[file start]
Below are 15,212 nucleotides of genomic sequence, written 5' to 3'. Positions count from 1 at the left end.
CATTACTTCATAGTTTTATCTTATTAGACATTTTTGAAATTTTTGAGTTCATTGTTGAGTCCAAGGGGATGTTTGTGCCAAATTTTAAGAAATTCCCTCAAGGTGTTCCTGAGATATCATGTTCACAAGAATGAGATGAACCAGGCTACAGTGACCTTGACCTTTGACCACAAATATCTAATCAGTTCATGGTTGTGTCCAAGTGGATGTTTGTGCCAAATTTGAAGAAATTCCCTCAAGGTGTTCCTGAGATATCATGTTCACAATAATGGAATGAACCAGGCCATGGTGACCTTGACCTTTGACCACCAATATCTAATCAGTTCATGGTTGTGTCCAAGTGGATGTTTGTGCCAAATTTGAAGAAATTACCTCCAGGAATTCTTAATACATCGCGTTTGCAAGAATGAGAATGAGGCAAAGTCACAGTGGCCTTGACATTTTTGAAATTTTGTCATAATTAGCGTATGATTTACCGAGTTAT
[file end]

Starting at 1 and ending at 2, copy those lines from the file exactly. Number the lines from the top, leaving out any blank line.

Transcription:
Below are 15,212 nucleotides of genomic sequence, written 5' to 3'. Positions count from 1 at the left end.
CATTACTTCATAGTTTTATCTTATTAGACATTTTTGAAATTTTTGAGTTCATTGTTGAGTCCAAGGGGATGTTTGTGCCAAATTTTAAGAAATTCCCTCAAGGTGTTCCTGAGATATCATGTTCACAAGAATGAGATGAACCAGGCTACAGTGACCTTGACCTTTGACCACAAATATCTAATCAGTTCATGGTTGTGTCCAAGTGGATGTTTGTGCCAAATTTGAAGAAATTCCCTCAAGGTGTTCCTGAGATATCATGTTCACAATAATGGAATGAACCAGGCCATGGTGACCTTGACCTTTGACCACCAATATCTAATCAGTTCATGGTTGTGTCCAAGTGGATGTTTGTGCCAAATTTGAAGAAATTACCTCCAGGAATTCTTAATACATCGCGTTTGCAAGAATGAGAATGAGGCAAAGTCACAGTGGCCTTGACATTTTTGAAATTTTGTCATAATTAGCGTATGATTTACCGAGTTAT